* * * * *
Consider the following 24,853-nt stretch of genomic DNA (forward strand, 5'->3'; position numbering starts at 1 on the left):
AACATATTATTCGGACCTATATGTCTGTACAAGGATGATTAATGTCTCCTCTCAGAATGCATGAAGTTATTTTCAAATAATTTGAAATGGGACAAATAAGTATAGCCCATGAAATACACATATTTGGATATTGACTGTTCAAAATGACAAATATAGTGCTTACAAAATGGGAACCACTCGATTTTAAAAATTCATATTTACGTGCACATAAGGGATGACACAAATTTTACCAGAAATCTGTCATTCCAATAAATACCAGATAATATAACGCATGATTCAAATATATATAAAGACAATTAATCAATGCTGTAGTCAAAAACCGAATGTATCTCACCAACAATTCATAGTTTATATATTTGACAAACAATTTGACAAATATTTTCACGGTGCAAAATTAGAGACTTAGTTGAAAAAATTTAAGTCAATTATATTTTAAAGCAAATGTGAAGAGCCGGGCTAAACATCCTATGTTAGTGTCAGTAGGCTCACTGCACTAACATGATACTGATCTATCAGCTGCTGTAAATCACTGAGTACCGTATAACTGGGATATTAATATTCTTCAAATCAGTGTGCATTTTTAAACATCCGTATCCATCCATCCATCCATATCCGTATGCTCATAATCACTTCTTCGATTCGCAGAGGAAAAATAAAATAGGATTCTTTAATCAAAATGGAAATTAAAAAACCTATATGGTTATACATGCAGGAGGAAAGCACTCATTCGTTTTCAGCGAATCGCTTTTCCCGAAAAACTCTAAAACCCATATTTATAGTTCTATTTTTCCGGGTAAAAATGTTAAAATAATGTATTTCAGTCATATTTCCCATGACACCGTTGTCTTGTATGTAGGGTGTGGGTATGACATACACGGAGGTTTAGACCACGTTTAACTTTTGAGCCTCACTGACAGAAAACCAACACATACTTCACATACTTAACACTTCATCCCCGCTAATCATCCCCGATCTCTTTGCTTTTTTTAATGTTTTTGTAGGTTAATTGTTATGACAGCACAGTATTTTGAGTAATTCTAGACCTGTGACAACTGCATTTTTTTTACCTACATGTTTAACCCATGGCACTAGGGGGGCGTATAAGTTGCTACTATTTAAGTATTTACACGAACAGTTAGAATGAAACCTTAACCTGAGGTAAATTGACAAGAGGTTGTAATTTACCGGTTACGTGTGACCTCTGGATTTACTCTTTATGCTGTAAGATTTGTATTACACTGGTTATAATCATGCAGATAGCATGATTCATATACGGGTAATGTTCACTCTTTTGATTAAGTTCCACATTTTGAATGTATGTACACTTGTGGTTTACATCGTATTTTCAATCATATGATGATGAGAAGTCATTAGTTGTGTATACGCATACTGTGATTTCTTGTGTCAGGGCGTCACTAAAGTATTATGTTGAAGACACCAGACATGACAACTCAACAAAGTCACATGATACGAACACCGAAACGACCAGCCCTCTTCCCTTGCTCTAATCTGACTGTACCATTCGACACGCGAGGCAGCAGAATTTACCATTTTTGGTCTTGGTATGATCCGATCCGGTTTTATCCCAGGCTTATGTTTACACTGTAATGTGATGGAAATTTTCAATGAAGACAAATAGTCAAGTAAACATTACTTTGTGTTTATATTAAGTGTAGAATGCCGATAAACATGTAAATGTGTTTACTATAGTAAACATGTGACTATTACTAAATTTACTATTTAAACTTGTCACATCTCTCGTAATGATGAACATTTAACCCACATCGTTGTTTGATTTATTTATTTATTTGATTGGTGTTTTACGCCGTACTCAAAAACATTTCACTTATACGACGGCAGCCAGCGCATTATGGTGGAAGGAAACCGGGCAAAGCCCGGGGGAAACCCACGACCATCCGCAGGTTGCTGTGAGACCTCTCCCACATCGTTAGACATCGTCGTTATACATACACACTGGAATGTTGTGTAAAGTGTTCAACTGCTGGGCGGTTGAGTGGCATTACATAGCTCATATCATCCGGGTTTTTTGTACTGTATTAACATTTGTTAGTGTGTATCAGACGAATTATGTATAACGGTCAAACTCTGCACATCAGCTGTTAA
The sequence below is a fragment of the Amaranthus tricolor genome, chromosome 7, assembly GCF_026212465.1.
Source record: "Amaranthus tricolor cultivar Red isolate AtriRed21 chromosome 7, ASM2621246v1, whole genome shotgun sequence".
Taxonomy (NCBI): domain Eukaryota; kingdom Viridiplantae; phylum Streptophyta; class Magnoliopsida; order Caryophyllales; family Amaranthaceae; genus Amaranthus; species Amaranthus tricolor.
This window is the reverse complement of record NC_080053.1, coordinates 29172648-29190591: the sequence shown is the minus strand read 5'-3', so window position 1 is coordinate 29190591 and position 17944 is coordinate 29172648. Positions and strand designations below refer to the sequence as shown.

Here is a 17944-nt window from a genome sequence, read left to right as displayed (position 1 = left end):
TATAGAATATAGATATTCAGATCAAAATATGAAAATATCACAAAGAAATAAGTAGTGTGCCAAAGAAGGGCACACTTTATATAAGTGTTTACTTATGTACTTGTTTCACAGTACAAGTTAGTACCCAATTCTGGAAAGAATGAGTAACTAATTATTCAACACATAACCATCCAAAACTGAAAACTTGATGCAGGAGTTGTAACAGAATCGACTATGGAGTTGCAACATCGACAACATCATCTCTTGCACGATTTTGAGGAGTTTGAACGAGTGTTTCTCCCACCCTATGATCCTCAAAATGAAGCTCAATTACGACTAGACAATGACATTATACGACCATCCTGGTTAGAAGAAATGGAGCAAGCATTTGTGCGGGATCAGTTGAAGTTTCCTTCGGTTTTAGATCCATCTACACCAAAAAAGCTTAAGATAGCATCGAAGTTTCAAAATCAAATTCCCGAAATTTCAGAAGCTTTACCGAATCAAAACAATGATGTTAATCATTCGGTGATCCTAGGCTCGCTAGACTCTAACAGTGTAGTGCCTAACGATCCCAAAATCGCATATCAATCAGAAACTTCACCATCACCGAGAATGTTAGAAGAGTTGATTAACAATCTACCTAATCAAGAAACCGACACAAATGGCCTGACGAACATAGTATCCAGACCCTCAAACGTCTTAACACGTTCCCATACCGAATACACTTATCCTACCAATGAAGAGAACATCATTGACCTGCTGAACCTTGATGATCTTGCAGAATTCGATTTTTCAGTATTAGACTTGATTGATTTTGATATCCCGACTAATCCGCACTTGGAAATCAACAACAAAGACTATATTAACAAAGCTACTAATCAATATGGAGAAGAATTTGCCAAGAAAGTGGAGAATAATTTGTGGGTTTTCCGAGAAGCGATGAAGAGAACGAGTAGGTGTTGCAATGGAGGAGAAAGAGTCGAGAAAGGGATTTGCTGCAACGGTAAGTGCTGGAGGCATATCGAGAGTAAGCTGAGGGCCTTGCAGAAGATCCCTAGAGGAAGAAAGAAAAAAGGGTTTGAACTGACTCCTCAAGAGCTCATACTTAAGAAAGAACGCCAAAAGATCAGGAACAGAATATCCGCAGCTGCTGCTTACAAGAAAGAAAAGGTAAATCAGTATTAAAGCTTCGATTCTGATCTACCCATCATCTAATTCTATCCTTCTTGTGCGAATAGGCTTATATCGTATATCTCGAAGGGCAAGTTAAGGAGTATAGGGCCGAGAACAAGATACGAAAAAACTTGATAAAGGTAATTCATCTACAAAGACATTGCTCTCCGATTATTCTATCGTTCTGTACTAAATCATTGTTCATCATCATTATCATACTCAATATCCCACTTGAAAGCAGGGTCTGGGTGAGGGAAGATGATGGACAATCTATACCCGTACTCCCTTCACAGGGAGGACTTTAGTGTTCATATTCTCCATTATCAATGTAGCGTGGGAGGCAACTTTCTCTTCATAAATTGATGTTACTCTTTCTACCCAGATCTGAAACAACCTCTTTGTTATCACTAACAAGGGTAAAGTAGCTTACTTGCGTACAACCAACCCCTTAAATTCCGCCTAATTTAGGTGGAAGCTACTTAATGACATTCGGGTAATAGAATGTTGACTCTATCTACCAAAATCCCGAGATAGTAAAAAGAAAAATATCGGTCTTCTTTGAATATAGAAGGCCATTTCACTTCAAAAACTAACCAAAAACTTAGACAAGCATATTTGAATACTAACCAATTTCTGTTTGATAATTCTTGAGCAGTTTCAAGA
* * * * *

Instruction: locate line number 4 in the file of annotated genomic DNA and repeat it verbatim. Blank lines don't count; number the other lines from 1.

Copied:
Source record: "Amaranthus tricolor cultivar Red isolate AtriRed21 chromosome 7, ASM2621246v1, whole genome shotgun sequence".